Seasons.—Not spring, summer, and the like, but regularly recurring periods, like the three great festivals of the Jews. In old time men depended, both in agriculture, navigation, and daily life, upon their own observation of the setting and rising of the constellations. This work is now done for us by others, and put into a convenient form in almanacks; but equally now as of old, days, years, and seasons depend upon the motion of the heavenly orbs.

Genesis 1:14-15. Let there be lights, &c. — God had said, Genesis 1:3, Let there be light; but that was, as it were a chaos of light, scattered and confused: now it was called and formed into several luminaries, and so rendered more glorious, and more serviceable. Let them be for signs,

“An horologe machinery divine!”

to mark and distinguish periods of time, longer or shorter; epochas, ages, years, months, weeks, days, hours, minutes. For seasons — By their motions and influences, to produce and distinguish the different seasons of the year, mentioned Genesis 8:22. To give light upon the earth — That man, and other creatures, might perform their offices by its help, as the duty of each day required; as well as to call forth the moisture and genial virtue of the earth, in order to the production of trees, plants, fruits, and flowers, for the profit and pleasure of both man and beast.

1:14-19 In the fourth day's work, the creation of the sun, moon, and stars is accounted for. All these are the works of God. The stars are spoken of as they appear to our eyes, without telling their number, nature, place, size, or motions; for the Scriptures were written, not to gratify curiosity, or make us astronomers, but to lead us to God, and make us saints. The lights of heaven are made to serve him; they do it faithfully, and shine in their season without fail. We are set as lights in this world to serve God; but do we in like manner answer the end of our creation? We do not: our light does not shine before God, as his lights shine before us. We burn our Master's candles, but do not mind our Master's work. - VI. The Fourth Day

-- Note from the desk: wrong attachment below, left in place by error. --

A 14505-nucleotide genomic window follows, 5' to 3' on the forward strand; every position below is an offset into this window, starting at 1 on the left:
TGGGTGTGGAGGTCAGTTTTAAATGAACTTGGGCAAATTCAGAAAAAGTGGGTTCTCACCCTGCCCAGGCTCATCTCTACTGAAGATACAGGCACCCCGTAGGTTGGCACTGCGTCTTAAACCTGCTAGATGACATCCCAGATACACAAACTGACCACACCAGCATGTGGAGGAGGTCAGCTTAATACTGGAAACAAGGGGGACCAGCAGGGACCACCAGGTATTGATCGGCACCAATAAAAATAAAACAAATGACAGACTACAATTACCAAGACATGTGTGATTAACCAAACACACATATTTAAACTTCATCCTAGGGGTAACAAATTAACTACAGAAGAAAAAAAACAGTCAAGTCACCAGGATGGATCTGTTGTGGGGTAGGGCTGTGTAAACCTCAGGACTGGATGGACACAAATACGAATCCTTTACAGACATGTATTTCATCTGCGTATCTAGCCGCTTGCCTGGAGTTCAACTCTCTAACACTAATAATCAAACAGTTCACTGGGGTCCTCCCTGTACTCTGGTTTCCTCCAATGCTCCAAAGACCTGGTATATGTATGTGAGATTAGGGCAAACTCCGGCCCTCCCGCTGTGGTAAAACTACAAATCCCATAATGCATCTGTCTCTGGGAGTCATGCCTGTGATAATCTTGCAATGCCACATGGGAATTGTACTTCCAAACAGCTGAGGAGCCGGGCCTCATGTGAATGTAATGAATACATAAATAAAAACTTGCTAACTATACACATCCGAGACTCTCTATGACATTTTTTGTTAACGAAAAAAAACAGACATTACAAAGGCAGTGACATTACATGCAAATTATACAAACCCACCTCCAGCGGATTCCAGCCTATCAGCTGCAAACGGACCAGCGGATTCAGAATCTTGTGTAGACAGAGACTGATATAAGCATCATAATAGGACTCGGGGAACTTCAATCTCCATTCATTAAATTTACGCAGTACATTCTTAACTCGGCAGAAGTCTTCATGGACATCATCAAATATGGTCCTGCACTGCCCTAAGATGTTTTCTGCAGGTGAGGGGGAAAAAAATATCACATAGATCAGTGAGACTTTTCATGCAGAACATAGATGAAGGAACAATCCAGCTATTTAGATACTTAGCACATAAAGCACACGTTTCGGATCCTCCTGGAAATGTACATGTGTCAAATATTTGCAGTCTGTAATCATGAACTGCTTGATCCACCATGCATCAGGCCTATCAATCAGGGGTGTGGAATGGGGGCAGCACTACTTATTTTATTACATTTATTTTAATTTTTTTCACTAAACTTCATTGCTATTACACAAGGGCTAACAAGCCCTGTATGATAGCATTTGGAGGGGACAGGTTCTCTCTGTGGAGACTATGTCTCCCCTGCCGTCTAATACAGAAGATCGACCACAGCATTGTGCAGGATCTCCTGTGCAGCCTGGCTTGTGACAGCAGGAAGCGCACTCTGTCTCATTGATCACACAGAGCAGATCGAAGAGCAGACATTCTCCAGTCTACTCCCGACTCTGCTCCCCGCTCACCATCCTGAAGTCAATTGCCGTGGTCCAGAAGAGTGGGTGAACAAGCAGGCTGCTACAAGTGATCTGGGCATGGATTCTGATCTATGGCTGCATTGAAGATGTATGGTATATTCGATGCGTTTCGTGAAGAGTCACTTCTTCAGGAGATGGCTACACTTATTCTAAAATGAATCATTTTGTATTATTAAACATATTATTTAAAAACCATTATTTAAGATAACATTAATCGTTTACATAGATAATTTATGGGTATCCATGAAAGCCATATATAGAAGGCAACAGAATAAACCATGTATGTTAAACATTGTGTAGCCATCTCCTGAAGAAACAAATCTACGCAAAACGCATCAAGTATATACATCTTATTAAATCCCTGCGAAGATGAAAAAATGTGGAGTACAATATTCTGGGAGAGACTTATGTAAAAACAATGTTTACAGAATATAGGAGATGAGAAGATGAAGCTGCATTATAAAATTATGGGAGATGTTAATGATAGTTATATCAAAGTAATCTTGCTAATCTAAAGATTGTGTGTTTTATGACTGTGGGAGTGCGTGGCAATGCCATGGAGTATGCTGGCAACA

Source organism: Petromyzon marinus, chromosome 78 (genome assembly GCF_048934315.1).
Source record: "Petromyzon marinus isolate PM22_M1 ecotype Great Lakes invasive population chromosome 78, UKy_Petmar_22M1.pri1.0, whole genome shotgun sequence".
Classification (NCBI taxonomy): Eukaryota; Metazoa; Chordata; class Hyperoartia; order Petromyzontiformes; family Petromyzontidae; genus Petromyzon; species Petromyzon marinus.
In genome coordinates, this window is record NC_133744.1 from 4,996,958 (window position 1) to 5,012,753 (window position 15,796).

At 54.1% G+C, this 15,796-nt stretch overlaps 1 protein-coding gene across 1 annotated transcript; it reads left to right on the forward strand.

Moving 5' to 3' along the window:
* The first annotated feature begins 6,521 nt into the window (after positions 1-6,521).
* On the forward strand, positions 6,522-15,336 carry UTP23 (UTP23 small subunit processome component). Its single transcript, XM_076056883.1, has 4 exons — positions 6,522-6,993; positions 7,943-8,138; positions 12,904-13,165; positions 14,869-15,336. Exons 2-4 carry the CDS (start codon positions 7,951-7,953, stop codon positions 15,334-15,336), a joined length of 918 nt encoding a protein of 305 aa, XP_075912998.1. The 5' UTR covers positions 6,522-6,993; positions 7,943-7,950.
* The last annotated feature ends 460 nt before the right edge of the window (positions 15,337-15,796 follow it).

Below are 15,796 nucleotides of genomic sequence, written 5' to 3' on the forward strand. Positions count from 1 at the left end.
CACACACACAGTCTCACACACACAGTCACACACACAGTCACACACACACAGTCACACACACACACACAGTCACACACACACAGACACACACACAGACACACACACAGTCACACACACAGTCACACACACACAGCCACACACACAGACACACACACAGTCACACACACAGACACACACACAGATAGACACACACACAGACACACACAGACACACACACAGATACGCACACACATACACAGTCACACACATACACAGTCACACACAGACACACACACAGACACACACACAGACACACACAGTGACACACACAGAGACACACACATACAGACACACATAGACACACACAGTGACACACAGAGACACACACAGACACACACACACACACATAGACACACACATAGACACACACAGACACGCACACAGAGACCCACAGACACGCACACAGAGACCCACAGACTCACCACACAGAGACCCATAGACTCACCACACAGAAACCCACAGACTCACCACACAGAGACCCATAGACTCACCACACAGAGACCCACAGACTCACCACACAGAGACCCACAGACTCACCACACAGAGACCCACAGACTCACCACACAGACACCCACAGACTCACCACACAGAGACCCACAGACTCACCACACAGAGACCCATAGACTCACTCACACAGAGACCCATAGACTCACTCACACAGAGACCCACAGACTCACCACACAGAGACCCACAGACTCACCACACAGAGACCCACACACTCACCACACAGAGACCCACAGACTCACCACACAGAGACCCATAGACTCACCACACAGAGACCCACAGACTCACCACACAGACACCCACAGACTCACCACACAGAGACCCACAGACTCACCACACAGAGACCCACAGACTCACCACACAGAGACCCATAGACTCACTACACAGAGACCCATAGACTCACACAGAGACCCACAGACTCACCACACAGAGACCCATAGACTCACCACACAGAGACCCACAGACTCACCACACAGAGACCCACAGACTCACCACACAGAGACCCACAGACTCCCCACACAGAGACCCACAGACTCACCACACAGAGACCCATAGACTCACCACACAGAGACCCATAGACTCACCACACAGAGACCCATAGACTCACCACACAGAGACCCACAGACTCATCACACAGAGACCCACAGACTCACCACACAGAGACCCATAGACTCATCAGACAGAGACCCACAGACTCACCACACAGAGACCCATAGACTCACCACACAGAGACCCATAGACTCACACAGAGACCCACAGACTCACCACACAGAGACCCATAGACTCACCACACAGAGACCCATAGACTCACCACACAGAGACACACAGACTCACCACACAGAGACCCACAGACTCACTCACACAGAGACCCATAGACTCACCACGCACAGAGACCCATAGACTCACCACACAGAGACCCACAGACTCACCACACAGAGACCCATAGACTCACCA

14. מאור mā'ôr, "a light, a luminary, a center of radiant light."

מועה mô‛ēd, "set time, season."

Words beginning with a formative מ musually signify that in which the simple quality resides or is realized. Hence, they often denote place.

17. נתן nāthan "give, hold out, show, stretch, hold out." Latin: tendo, teneo; τείνω teinō.